MEMBER NEWS: Ghent University and CEPI are working together on innovative ‘spin freezing’ technology for mRNA vaccines

Scientists at Ghent University will receive up to $1.9 million in funding from CEPI for a project to improve the storage of future mRNA vaccines.

The innovative technique of ‘spin-freezing’ could make the frozen storage of mRNA vaccines unnecessary and better support the rapid scale-up of vaccines in future disease outbreaks through continuous vaccine production.

Collaboration between CEPI and Ghent University

The Coalition for Epidemic Preparedness Innovations (CEPI) was launched in 2017 as an innovative partnership between public, private, philanthropic and civil organizations. Its mission is to accelerate the development of vaccines and other biological measures against epidemic and pandemic disease risks and enable equal access to them worldwide.

Ghent University will receive up to $1.9 million from CEPI to test the performance of mRNA vaccines after spin-freezing the vaccines. “This new vaccine stabilization technique could potentially put an end to the need to freeze mRNA vaccines and help to respond more quickly and on a large scale to future outbreaks,” says Dr. Ine Lentacker, initiator of the project. To investigate this potential, extensive formulation development is now underway in which researchers will investigate which mRNA vaccine compositions and excipients are necessary to successfully stabilize the vaccines. In close collaboration with Prof. Hristo Svilenov, advanced analytical methods will be used to evaluate the impact of the spin-freezing process on the mRNA vaccines. The mRNA vaccine platform, mRNA Galsomes, previously developed at Ghent University will be used within this project as a model mRNA vaccine as it is currently also being further developed as a vaccine against various infectious diseases.

The innovative technique of spin freezing

The spin-freezing technique was developed by Prof. Thomas De Beer as an alternative to the traditional freeze-drying method, and formed the basis for the Ghent University spinoff RheaVita. With freeze-drying, vaccines are dehydrated and temporarily stored as a powder, after which they can be stored at room temperature (instead of in freezers). This is done to prevent spoilage, extend shelf life and increase access to these products in remote areas or in areas where electrical cooling sources are scarce.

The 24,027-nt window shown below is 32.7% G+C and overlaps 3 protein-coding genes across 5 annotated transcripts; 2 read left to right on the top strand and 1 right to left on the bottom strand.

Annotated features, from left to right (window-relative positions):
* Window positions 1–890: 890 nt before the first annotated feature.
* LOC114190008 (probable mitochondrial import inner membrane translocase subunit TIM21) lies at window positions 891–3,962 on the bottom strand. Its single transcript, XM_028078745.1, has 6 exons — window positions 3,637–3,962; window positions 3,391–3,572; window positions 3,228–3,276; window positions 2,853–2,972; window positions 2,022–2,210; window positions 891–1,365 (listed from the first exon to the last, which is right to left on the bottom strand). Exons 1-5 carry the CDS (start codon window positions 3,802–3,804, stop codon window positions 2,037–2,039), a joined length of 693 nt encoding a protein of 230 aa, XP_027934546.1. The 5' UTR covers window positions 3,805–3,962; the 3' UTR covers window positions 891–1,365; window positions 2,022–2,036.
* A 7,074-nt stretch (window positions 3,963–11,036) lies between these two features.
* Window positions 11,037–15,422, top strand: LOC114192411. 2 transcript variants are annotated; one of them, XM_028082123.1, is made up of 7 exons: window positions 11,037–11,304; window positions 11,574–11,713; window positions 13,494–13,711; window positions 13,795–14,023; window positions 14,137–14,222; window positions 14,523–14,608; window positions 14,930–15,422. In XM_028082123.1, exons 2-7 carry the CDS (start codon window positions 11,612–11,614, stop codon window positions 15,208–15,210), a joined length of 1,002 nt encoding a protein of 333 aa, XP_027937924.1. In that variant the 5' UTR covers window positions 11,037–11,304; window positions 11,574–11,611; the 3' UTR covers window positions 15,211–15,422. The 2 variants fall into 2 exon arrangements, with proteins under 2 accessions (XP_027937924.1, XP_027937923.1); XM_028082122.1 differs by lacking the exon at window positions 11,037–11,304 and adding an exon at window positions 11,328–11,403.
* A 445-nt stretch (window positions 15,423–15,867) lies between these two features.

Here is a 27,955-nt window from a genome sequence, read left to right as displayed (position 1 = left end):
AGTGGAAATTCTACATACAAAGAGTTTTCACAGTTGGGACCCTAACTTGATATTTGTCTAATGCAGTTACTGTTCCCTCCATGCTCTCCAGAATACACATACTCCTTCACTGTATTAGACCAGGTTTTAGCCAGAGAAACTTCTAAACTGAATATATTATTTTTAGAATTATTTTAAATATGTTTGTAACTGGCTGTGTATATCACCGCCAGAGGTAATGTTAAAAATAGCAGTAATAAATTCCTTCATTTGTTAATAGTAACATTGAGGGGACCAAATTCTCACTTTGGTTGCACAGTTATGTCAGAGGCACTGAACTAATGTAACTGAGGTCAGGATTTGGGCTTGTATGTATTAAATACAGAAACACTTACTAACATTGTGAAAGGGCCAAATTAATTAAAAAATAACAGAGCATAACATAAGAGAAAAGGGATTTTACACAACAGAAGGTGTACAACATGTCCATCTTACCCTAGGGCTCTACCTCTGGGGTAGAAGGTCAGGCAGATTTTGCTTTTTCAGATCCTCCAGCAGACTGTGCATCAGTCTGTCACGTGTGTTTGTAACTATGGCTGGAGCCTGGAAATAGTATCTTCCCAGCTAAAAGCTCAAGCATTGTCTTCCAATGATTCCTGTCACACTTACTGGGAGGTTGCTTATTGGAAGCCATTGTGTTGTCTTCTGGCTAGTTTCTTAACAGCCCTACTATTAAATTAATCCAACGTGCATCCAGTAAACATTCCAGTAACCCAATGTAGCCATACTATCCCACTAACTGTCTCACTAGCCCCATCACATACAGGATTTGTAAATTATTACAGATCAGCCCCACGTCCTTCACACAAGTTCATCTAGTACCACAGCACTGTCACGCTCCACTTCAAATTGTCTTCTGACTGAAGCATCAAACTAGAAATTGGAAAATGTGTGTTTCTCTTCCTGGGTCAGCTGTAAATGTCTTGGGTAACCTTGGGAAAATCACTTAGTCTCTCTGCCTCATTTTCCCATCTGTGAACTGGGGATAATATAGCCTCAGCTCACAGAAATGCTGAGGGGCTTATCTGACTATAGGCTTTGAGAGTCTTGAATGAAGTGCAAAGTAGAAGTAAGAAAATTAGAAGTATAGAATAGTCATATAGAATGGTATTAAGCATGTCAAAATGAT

Spin freezing works by spinning vials of vaccine rapidly along an axis while a stream of cold gas solidifies the vaccine into a thin powder film on the wall of the vial. This ensures a much faster drying process and offers manufacturers more control over the process, which can improve the quality of the vaccines produced.

New preferred method for vaccine manufacturers

The new technique of spin freezing can offer additional advantages over the traditional freeze-drying method and therefore has the potential to become a technique of choice for vaccine manufacturers.

This allows vaccine manufacturers to continuously freeze vaccines, vial by vial, avoiding expensive and time-consuming bottlenecks and delays that often occur with traditional freeze-drying, where vaccines are produced in batches. While batch production has long been the standard method in the industry, continuous production could offer improved efficiency. That could not only help get vaccines to market faster, but also reduce labor costs and waste.

Next steps in the process with the partners involved

Ghent University will be supported by its partners Rheavita for spin-freeze equipment, Quantoom Biosciences for the production of mRNA and the Flemish Institute for Biotechnology (VIB) for testing the freeze-dried vaccines in preclinical studies. If the project is successful, CEPI can further invest in human clinical trials.

100 Day Mission

At the beginning of 2023, CEPI declared the ‘100 Day Mission’, which was embraced by the G7 and G20. This international ambition aims to accelerate the development and availability of vaccines to approximately 100 days after identification of a future virus in order to stop an outbreak before it becomes a pandemic. This project aims to contribute to achieving that mission. Both CEPI and Ghent University therefore expressly commit to providing equal access to all vaccines developed through this partnership.

The research therefore fits within the innovation policy of Ghent University, which aims to focus, among other things, on making advanced medicines more accessible to patients   through its industrial innovation platforms GATE (focus on advanced therapies) and CESPE (focus on sustainable pharmaceutical production technology).